Buggered by Mister Blocky

In the mid-60s I worked on the Monotype typesetting machine which was driven by a 28-hole ribbon, and by 1982 this was replaced by the Bedford Blue digital typesetting system. Since then I’ve trained on half-a-dozen code-driven typesetters and in 2008 I started blogging, first on Blog, moving to Google’s Blogger, finally settling on WordPress.

So I’m not a newbie to setting words on a monitor so why after a lifetime of writing words do I find the WordPress Block Editor so counter-intuitive?

WordPress describes ‘Gutenberg’ as:

. . . the codename for a whole new paradigm for creating, that aims to revolutionize the entire publishing experience as much as Gutenberg did the printed word.

Well, that’s what WordPress say, Johannes Gutenberg completely changed typesetting and printing making it infinitely easier than the old method of hand-written manuscripts. Not so WordPress’s Gutenberg.

First, this ‘improved’ Block Editor system is slower as the internet has to cope with all the pretty pictures.

The system works with blocks, which is great if you’re just hitting words and spaces. The problems arise when you want to format this text using HTML (next to impossible) or add any illustrations, each needing its own ‘block’. The post then needs a block to add the picture’s caption, and yet another block for subsequent text.

Another option is to type your post into your text editor/Word application of choice and then copy and paste it into the Block Editor piece by piece, block by block, placing images (in image blocks) as you go. And to think before, you had the inconvenience of ‘inserting’ media and voilà completed.

As for the widgets! First, a few minutes elapse as the blocks are generated. Then the CSS block doesn’t show the line numbers or first characters on each line of code on my laptop, and the whole sequence of blocks are doing a jig at the same time.

It’s not just an old man resisting change, over on WordPress.org, the Classic Editor has a rating of 4.5 stars or so, out of 5 stars. While the Gutenberg editor, which was still listed separately last week when I was over there has a rating of 2 stars out of 5. I’m surprised it managed a single star.

The Last Post

I had intended to upload to CabbieBlog until Sunday 29th February 2032 which by then I would have been writing about London for nearly 25 years and had become a mid-term octogenarian, probably writing from the security of my old peoples’ home. Sadly if WordPress discontinue offering the ‘classic editor’ option of their much-derided new method of working I’ll be signing off a lot earlier.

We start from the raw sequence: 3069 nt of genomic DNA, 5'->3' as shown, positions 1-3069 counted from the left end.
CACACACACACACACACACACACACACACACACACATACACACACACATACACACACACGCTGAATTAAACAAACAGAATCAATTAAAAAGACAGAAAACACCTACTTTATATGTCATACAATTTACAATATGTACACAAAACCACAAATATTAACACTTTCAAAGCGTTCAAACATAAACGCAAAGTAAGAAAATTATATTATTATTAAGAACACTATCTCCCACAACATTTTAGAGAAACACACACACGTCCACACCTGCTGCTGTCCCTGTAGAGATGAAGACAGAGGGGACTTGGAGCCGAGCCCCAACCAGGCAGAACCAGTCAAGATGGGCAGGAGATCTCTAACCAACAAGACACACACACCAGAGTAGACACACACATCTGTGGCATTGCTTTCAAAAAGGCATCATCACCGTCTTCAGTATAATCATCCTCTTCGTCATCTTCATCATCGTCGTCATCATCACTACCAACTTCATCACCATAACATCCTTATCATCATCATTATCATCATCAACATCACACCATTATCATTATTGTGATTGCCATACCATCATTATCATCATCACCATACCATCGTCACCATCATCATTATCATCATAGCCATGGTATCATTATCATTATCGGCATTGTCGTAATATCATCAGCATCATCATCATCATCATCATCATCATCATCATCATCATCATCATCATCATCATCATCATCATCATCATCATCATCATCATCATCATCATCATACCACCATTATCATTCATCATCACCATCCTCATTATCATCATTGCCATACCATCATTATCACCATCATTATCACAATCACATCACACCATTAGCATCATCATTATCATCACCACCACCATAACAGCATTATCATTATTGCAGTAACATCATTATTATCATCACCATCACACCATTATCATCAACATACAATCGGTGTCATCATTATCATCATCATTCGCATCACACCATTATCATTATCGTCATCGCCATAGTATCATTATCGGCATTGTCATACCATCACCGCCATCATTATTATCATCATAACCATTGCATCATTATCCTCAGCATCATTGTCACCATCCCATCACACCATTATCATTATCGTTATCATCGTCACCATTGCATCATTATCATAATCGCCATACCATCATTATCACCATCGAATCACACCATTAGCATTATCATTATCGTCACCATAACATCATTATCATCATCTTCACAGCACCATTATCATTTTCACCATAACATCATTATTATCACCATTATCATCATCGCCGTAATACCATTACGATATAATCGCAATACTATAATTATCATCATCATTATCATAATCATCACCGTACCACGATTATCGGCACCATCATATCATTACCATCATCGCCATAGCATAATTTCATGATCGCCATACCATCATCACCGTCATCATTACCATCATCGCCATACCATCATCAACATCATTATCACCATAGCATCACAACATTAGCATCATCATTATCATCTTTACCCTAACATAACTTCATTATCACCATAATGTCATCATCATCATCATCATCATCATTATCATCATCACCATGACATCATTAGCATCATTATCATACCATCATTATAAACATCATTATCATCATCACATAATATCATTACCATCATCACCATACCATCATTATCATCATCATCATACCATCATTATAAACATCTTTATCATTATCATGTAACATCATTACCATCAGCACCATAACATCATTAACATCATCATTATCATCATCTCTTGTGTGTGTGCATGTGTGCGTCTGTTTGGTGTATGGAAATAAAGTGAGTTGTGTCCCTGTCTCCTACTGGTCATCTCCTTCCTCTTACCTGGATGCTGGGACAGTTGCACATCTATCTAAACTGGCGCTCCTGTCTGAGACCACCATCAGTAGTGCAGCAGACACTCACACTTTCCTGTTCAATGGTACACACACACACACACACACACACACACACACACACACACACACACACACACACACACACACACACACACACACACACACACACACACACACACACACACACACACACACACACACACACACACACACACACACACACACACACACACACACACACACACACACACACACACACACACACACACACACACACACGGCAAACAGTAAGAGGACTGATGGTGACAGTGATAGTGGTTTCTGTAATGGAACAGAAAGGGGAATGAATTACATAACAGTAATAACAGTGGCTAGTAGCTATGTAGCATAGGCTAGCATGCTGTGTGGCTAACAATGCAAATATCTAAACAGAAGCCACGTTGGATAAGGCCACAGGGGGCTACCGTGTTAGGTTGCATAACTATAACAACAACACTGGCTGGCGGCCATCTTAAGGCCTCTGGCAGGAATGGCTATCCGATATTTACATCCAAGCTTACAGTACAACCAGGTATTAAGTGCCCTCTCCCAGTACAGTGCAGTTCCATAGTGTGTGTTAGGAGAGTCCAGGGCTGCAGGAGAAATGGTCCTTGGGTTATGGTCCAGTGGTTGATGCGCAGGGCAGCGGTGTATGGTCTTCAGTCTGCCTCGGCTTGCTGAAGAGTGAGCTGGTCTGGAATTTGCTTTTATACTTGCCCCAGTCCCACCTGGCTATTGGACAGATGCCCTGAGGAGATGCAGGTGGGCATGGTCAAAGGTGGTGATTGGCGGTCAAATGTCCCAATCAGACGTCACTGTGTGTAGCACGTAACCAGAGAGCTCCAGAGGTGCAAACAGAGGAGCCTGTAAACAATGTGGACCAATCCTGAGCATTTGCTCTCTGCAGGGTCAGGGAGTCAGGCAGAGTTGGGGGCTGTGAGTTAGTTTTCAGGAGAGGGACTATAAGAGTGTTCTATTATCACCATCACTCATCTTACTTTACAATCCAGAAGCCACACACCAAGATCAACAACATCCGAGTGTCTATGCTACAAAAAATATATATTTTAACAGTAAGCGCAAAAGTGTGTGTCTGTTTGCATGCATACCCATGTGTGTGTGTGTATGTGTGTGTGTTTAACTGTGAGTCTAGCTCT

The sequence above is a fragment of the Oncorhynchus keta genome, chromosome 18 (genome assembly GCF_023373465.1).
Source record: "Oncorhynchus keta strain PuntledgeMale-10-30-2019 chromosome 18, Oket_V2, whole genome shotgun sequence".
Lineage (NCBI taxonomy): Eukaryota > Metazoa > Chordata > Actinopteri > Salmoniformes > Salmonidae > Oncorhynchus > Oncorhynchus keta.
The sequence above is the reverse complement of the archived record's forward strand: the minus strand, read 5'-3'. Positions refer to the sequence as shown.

10 thoughts on “Buggered by Mister Blocky”

  1. I always compose my posts in word then copy and paste, I agree that the classic editor was much better than the current version. As Mr Boeing said, “if it ain’t broke don’t fix it.”


    1. Because I’m too mean to pay for self-hosting and a bespoke website, I have to recode every post: drop cap, typeface, type size and any quotes. Impossible using Block Editor. I really should spend more time writing rather than tarting up the site.

      Liked by 1 person

  2. Seems this is what all computer applications end up doing: if you’re not writing new code I guess life’s just too dull! I dare say there are some tech-whizzes to whom the new block system is an improvement — for most of us though it’s a bit of a mess. I agree that classic was/is better.

    If you copy and paste an old post, originated in Classic mode, you’ll be offered the option of continuing in classic mode. I’ve not really test driven this, but I did just manage to get a picture into a “block” along with some type, and also managed to get one word of the type into a different color — these being my two main problems with the block system.


  3. I still only use the Classic Editor. I have experimented with Mr Blocky, but hate it with a vengeance. Like you, I may have to rethink blogging completely once the Classic is removed.
    Cheers, Pete.


    1. I don’t think WordPress are interested in amateurs, even though, as you say, 5 million prefer the old system. WordPress are trying to monetize the platform. Thanks for your comment.


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